Paris—Treatment of chronic pain can be challenging, partly because of the associated problems of depression and anxiety. The patient–provider relationship is one of the key components of managing the psychological aspects of chronic pain, according to experts addressing attendees at the recent 2014 annual meeting of the European League Against Rheumatism.

“Chronic pain is very tricky to treat. For a number of patients, their pain is essentially permanent and ‘untreatable,’ in the sense that it is not going to fully go away. Thus, the treatment can focus on helping patients to be as functional as possible with chronic pain,” said Kevin E. Vowles, PhD, associate professor in the Department of Psychology, the University of New Mexico, Albuquerque, who spoke at the meeting.
The way in which physicians conduct themselves can influence outcomes, he said. Trust is essential, and the physician needs to convey that he or she has the patient’s best interest in mind.
Trust is particularly critical to adherence, said Dr. Vowles, adding that “we know that just telling patients what to do does not work very well.” The physician needs to encourage behavioral change so that patients can adapt their expectations and become comfortable with their experience of pain, he said. For some individuals with chronic pain, this seems to be a viable option, particularly when treatments aimed primarily at pain control have failed to provide benefit or are disrupting functioning.
“Psychology is all about behavior change, which is why it is important in the rehabilitation of chronic pain,” he said. “The ultimate outcome of treatment is not to alter an internal perception but to change the way patients respond to their pain so that they can get on with their lives, ideally in a manner that also allows increased engagement in valued and meaningful activity.”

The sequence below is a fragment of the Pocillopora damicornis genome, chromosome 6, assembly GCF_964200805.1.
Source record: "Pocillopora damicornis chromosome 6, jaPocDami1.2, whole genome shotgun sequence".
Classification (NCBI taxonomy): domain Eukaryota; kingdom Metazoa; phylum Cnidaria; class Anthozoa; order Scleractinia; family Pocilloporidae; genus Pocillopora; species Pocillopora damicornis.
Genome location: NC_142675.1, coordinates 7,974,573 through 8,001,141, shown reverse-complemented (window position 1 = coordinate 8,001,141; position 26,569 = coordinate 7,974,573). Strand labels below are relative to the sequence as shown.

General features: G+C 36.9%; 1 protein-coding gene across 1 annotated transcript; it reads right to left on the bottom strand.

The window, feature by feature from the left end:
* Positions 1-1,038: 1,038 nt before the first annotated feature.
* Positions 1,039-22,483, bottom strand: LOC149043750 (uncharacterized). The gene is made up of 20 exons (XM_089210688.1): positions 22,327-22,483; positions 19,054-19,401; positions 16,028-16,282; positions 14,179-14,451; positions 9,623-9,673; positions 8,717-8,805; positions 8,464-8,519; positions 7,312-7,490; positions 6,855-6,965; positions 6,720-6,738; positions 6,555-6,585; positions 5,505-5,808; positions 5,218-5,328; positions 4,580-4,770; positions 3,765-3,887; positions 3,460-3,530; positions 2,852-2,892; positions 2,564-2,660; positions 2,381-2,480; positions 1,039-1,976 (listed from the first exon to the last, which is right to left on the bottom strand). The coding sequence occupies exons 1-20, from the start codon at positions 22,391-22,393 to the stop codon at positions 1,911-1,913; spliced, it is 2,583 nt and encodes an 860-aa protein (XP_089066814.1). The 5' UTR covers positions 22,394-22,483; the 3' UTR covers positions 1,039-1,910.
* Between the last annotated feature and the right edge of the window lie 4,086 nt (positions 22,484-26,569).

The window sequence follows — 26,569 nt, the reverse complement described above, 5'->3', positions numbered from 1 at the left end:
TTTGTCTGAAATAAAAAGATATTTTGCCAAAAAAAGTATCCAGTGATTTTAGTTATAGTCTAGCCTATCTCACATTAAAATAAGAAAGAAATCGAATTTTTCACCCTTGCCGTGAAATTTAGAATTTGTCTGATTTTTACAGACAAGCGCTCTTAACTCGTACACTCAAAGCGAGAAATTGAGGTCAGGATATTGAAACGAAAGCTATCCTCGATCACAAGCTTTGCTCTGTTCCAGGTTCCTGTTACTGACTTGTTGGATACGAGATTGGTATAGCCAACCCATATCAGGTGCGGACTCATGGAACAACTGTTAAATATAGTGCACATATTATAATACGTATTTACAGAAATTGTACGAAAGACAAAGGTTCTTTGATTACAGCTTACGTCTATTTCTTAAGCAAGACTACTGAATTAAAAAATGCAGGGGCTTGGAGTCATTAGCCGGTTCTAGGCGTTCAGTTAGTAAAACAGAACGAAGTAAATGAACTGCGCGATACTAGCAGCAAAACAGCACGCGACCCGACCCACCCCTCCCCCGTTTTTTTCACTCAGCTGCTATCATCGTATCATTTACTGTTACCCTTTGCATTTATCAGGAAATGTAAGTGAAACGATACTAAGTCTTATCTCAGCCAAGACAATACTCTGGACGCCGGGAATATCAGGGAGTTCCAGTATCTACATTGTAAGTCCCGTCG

It is not useful for the patient to try to determine if the pain is “real” or “psychogenic,” he said. ”This dichotomy does not help patients or providers. This is really an outdated concept. For example, in his 1976 book [“Behavioral Methods for Chronic Pain and Illness”], Wilbert E. Fordyce, PhD, outlined many ideas of psychogenic pain that were inaccurate at that time.”

The provider needs to help patients understand that their pain experience will affect their emotions and behavior, and the provider should find ways to help the patient accept the pain and behave so that the pain has as minimal an impact on function as possible.
Some psychological strategies for the treatment of chronic pain include use of acceptance and commitment therapy (ACT), and mindfulness approaches as part of cognitive-behavioral therapy (CBT). These therapies can help patients view their pain in context and make behavioral changes that accommodate the pain, Dr. Vowles said.
“I think treating the psychological components of chronic pain is absolutely critical,” agreed Ellen Slawsby, PhD, director of pain services at the Benson-Henry Institute for Mind Body Medicine at Massachusetts General Hospital in Boston.
Patients with chronic pain have high rates of anxiety and depression, she said. “We have found that 75% have depression, 60% have reduced enjoyment of life, 70% have poor concentration and 75% have sleep disturbances.
“We know pain is exacerbated by the flight-and-fight response [i.e., anxiety]. Paying attention to patients’ psychology will improve symptom control and quality of life,” she said.
Mind–body approaches are important, she noted. “Both ACT and CBT are part of mind–body approaches. Data show that the true relaxation response helps patients with chronic pain get better.”
—Alice Goodman